How to find and restore a deleted file in a Git repository

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Top 5 Answer for How to find and restore a deleted file in a Git repository

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Find the last commit that affected the given path. As the file isn't in the HEAD commit, that previous commit must have deleted it.

git rev-list -n 1 HEAD -- <file_path> 

Then checkout the version at the commit before, using the caret (^) symbol:

git checkout <deleting_commit>^ -- <file_path> 

Or in one command, if $file is the file in question.

git checkout $(git rev-list -n 1 HEAD -- "$file")^ -- "$file" 

If you are using zsh and have the EXTENDED_GLOB option enabled, the caret symbol won't work. You can use ~1 instead.

git checkout $(git rev-list -n 1 HEAD -- "$file")~1 -- "$file" 
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  1. Use git log --diff-filter=D --summary to get all the commits which have deleted files and the files deleted;
  2. Use git checkout $commit~1 path/to/file.ext to restore the deleted file.

Where $commit is the value of the commit you've found at step 1, e.g. e4cf499627

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To restore all those deleted files in a folder, enter the following command.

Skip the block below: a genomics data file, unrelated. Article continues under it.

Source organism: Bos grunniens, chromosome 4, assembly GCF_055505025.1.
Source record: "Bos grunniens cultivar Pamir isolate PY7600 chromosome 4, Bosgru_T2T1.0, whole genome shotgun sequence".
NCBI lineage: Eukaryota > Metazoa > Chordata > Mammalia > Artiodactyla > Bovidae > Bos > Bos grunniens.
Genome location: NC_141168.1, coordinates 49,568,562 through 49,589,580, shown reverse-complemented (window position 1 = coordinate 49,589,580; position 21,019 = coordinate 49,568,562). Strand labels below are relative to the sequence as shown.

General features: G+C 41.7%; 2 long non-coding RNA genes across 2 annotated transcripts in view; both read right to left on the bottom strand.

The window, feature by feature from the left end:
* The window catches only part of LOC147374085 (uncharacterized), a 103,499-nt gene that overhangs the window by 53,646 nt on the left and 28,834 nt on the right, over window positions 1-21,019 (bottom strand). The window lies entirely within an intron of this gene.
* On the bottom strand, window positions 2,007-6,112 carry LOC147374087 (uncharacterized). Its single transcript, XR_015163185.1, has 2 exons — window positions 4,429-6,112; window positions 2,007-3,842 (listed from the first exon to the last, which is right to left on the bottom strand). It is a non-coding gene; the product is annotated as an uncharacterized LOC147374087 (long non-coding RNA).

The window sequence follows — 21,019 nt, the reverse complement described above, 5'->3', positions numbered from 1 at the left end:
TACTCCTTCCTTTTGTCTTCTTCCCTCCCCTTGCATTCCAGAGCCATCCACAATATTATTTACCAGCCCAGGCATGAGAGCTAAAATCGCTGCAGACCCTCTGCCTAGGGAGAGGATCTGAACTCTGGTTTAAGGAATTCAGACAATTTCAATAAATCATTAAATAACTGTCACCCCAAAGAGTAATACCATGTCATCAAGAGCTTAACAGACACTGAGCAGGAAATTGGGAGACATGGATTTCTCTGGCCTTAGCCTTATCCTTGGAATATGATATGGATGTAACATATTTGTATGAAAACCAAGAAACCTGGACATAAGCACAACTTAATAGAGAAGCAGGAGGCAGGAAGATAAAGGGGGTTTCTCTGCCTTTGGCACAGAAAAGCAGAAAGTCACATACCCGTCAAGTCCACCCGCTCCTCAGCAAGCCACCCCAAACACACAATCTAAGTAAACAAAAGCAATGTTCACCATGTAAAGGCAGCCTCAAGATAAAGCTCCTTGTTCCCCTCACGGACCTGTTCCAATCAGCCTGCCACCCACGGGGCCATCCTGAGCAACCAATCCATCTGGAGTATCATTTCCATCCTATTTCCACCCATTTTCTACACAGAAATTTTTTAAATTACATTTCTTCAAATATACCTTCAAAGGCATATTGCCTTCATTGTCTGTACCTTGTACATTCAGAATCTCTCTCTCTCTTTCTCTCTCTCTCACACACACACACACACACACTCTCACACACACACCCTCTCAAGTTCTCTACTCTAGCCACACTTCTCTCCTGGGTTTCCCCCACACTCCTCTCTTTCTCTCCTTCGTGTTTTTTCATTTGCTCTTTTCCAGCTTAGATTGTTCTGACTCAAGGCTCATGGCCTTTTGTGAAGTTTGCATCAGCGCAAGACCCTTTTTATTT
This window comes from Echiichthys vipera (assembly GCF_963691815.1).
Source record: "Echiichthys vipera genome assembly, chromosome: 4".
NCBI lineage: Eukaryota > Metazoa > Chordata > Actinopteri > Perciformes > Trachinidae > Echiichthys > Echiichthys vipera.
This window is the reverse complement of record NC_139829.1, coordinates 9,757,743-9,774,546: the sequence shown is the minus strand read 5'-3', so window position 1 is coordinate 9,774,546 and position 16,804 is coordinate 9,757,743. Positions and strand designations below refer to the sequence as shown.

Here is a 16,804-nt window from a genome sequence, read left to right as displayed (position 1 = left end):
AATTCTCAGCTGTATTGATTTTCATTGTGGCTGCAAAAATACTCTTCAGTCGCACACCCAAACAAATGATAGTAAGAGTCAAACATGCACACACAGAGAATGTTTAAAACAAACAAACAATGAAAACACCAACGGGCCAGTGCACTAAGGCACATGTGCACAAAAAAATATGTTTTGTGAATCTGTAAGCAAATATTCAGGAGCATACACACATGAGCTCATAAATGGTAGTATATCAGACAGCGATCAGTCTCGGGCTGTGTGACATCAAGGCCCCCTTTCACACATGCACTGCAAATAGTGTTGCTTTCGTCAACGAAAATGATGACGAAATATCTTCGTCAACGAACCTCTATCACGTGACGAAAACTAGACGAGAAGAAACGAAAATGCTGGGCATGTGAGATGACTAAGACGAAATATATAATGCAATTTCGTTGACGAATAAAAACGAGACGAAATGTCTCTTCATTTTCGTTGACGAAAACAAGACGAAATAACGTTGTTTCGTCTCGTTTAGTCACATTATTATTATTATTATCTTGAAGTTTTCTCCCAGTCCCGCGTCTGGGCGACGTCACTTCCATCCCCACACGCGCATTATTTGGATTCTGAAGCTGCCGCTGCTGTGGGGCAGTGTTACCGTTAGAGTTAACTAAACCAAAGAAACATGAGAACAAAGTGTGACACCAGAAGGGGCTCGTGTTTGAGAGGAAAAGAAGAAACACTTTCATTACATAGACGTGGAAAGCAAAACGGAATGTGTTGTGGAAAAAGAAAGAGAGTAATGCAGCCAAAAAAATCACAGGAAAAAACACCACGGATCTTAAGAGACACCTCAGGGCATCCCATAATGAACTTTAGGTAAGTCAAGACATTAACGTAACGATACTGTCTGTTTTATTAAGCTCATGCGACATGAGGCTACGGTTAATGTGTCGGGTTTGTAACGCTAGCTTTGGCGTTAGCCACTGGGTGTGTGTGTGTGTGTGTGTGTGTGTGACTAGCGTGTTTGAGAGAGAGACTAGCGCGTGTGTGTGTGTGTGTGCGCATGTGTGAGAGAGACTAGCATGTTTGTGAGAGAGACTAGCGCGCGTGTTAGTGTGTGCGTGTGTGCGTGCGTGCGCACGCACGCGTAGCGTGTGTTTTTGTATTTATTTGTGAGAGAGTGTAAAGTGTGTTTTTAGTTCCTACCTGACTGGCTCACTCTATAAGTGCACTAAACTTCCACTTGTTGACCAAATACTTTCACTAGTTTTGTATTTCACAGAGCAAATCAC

git ls-files -d | xargs git checkout -- 
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I came to this question looking to restore a file I just deleted but I hadn't yet committed the change. Just in case you find yourself in this situation, all you need to do is the following:

git checkout HEAD -- path/to/file.ext

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If you’re insane, use git-bisect. Here's what to do:

git bisect start git bisect bad git bisect good <some commit where you know the file existed> 

Now it's time to run the automated test. The shell command '[ -e ]' will return 0 if exists, and 1 otherwise. The "run" command of git-bisect will use binary search to automatically find the first commit where the test fails. It starts halfway through the range given (from good to bad) and cuts it in half based on the result of the specified test.

git bisect run '[ -e ]' 

Now you're at the commit which deleted it. From here, you can jump back to the future and use git-revert to undo the change,

git bisect reset git revert <the offending commit> 

or you could go back one commit and manually inspect the damage:

git checkout HEAD^ cp /tmp git bisect reset cp /tmp/ . 

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